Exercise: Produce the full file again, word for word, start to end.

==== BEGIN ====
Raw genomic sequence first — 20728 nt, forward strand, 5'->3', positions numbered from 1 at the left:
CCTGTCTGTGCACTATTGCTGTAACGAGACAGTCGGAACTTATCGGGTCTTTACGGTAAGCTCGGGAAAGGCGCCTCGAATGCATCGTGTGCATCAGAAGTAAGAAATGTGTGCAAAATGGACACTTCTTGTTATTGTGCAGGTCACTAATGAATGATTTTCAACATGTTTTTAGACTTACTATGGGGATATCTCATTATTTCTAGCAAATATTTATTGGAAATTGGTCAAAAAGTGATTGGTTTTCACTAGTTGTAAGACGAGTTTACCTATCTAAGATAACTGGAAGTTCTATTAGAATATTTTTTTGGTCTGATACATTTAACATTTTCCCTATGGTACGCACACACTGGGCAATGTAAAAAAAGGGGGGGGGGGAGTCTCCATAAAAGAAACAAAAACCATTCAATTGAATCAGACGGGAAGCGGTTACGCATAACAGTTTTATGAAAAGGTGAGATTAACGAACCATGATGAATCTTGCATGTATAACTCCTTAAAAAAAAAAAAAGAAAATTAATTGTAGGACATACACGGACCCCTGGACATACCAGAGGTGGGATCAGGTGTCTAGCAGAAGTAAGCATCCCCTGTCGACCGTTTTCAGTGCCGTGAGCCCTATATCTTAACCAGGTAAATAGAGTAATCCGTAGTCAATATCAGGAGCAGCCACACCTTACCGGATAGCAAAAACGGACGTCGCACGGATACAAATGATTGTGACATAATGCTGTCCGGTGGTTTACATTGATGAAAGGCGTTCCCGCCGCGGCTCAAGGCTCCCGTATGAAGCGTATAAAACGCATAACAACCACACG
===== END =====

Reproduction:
Raw genomic sequence first — 20728 nt, forward strand, 5'->3', positions numbered from 1 at the left:
CCTGTCTGTGCACTATTGCTGTAACGAGACAGTCGGAACTTATCGGGTCTTTACGGTAAGCTCGGGAAAGGCGCCTCGAATGCATCGTGTGCATCAGAAGTAAGAAATGTGTGCAAAATGGACACTTCTTGTTATTGTGCAGGTCACTAATGAATGATTTTCAACATGTTTTTAGACTTACTATGGGGATATCTCATTATTTCTAGCAAATATTTATTGGAAATTGGTCAAAAAGTGATTGGTTTTCACTAGTTGTAAGACGAGTTTACCTATCTAAGATAACTGGAAGTTCTATTAGAATATTTTTTTGGTCTGATACATTTAACATTTTCCCTATGGTACGCACACACTGGGCAATGTAAAAAAAGGGGGGGGGGGAGTCTCCATAAAAGAAACAAAAACCATTCAATTGAATCAGACGGGAAGCGGTTACGCATAACAGTTTTATGAAAAGGTGAGATTAACGAACCATGATGAATCTTGCATGTATAACTCCTTAAAAAAAAAAAAAGAAAATTAATTGTAGGACATACACGGACCCCTGGACATACCAGAGGTGGGATCAGGTGTCTAGCAGAAGTAAGCATCCCCTGTCGACCGTTTTCAGTGCCGTGAGCCCTATATCTTAACCAGGTAAATAGAGTAATCCGTAGTCAATATCAGGAGCAGCCACACCTTACCGGATAGCAAAAACGGACGTCGCACGGATACAAATGATTGTGACATAATGCTGTCCGGTGGTTTACATTGATGAAAGGCGTTCCCGCCGCGGCTCAAGGCTCCCGTATGAAGCGTATAAAACGCATAACAACCACACG